March 24 - A Meriaura Group company Gaiamare Ltd and STX Finland Oy have signed a contract for the construction of an innovative and versatile multipurpose deck cargo vessel.

The ship will be built at Turku shipyard for delivery in spring 2012 and has a length of 105 m and width of 19 m.

This advanced vessel has been designed for transportation of demanding project cargo, such as offshore wind farm structures and is also suitable for transporting energy wood in the Baltic Sea region. The vessel will have numerous innovations and very high specifications. The ship is equipped with dynamic positioning and DASTM (Double Acting Ship) systems enabling precise and energy efficient operation even in winter ice conditions. The Finnish-Swedish ice class 1A vessel will be the first DAS dry cargo vessel in the Baltic Sea. The vessel will operate under Finnish flag.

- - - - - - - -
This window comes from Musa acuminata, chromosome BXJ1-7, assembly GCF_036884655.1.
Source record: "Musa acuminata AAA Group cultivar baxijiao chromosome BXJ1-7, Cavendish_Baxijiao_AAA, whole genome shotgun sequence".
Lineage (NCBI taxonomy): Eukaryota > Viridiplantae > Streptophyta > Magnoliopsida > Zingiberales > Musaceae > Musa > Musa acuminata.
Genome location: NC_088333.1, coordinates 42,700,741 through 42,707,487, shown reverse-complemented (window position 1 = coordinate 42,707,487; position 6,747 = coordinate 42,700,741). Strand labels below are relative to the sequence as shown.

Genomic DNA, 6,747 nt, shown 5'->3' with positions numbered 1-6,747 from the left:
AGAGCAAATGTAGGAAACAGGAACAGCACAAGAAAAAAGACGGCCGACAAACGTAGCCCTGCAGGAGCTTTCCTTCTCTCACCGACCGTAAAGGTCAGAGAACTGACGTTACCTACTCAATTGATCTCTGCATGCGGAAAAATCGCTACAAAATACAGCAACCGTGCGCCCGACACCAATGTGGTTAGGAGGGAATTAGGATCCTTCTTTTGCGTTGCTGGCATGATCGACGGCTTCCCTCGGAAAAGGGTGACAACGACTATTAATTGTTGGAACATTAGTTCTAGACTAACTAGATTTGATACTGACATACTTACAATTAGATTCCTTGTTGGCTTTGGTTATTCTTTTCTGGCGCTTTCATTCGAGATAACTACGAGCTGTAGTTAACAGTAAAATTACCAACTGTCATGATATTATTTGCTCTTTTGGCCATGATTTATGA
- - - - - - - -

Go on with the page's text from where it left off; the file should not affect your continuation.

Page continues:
The vessel has been designed also for oil spill response missions and has 2700 cu m of oil recovery capacity almost doubling the current capacity of Finland. The new ship can be fitted also with other oil recovery equipment. The diesel electric engines can be operated with recycled bio oil. Due to two electric rudder propellers and two bow thrusters, the ship can also run sideways in open water, enabling even more efficient oil recovery.

"This is a significant step on our way to become leading operator in sustainable energy logistics in the Northern Europe. Ecology, sustainability and economy are vital values in the development of our company" says Jussi Mälkiä, the Chairman of Meriaura Group.

"Meriaura has opened new markets in offshore wind farm structure deliveries. We intend to continue development of new energy efficient vessel concepts also for more conventional industrial dry-cargo", says Mikki Koskinen, Managing Director of Meriaura Ltd.

Meriaura specialises in the transport of industrial raw materials, products and project cargo on the Baltic Sea and in Europe. At present, the company operates 14 dry cargo vessels carrying annually approximately 2.5 million tonnes of cargo.